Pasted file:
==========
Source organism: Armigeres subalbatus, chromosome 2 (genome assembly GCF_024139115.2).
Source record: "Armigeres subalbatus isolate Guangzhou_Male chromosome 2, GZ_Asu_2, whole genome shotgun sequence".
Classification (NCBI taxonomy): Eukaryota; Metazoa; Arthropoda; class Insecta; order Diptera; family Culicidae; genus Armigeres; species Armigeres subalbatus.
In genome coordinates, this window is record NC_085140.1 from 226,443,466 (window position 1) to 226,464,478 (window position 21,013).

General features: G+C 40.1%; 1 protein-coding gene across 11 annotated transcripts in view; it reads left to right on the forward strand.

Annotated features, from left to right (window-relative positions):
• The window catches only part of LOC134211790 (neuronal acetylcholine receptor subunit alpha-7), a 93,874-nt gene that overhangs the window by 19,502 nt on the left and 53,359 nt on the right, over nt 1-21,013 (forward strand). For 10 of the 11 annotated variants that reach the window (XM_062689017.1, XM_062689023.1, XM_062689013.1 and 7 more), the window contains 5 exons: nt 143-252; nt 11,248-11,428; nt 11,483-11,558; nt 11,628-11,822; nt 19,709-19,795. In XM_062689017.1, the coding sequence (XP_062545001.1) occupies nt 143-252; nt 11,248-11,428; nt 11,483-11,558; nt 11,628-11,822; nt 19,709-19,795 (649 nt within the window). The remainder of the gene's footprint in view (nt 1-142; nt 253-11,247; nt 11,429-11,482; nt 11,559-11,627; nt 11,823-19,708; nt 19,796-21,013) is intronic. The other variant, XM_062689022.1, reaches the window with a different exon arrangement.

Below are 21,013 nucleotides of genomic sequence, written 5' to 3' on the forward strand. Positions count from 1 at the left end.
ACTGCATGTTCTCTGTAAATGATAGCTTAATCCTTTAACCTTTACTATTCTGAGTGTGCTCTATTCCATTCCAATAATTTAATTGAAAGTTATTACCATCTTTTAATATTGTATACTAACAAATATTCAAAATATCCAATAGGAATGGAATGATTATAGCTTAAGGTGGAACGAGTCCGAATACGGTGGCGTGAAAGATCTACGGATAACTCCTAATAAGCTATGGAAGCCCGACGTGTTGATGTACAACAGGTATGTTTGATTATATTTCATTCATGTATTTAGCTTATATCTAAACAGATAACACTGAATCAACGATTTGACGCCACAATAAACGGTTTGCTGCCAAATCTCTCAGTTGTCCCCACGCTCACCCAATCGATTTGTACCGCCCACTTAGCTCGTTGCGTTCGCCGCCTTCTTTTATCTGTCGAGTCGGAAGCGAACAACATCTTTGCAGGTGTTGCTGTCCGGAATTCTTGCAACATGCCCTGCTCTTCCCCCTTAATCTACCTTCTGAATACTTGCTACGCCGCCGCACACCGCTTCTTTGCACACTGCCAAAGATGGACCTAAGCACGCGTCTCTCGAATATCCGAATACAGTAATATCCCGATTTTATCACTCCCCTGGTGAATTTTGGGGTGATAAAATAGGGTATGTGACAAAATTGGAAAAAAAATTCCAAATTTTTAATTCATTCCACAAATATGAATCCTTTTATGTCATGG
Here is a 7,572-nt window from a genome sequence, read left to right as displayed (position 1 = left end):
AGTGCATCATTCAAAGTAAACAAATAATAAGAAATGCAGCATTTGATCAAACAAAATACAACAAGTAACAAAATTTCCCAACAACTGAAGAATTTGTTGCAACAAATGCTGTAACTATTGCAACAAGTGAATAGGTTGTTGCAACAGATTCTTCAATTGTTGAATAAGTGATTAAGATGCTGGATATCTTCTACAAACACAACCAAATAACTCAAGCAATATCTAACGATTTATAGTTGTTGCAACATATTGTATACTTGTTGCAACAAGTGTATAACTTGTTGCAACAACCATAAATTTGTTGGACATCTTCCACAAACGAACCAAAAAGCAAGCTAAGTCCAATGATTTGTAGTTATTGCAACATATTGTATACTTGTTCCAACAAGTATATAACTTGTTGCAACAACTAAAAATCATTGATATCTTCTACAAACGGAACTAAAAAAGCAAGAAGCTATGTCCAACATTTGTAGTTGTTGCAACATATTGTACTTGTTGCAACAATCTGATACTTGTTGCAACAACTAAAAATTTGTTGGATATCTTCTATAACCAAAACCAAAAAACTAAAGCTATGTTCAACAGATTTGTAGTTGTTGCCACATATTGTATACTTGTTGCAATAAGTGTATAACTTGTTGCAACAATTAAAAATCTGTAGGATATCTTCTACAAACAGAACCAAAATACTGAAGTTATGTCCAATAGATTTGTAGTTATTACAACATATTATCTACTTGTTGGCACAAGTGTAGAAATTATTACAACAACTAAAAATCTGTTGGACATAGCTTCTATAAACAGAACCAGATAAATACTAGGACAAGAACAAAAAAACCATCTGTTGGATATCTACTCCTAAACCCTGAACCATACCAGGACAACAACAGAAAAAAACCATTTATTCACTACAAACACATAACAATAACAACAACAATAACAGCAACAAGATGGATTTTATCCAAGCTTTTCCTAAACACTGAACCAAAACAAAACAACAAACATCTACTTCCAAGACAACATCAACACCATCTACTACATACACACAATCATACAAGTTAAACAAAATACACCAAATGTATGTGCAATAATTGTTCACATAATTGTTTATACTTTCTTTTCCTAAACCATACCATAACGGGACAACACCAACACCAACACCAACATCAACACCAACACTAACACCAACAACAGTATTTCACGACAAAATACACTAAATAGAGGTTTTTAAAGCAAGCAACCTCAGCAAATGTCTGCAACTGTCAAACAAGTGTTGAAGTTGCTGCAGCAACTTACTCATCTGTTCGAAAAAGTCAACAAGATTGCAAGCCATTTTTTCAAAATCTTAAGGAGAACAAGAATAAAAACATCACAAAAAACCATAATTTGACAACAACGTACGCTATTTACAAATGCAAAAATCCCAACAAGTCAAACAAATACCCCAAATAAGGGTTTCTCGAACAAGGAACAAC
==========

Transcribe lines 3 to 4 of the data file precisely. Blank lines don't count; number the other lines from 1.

Classification (NCBI taxonomy): Eukaryota; Metazoa; Arthropoda; class Insecta; order Diptera; family Culicidae; genus Armigeres; species Armigeres subalbatus.
In genome coordinates, this window is record NC_085140.1 from 226,443,466 (window position 1) to 226,464,478 (window position 21,013).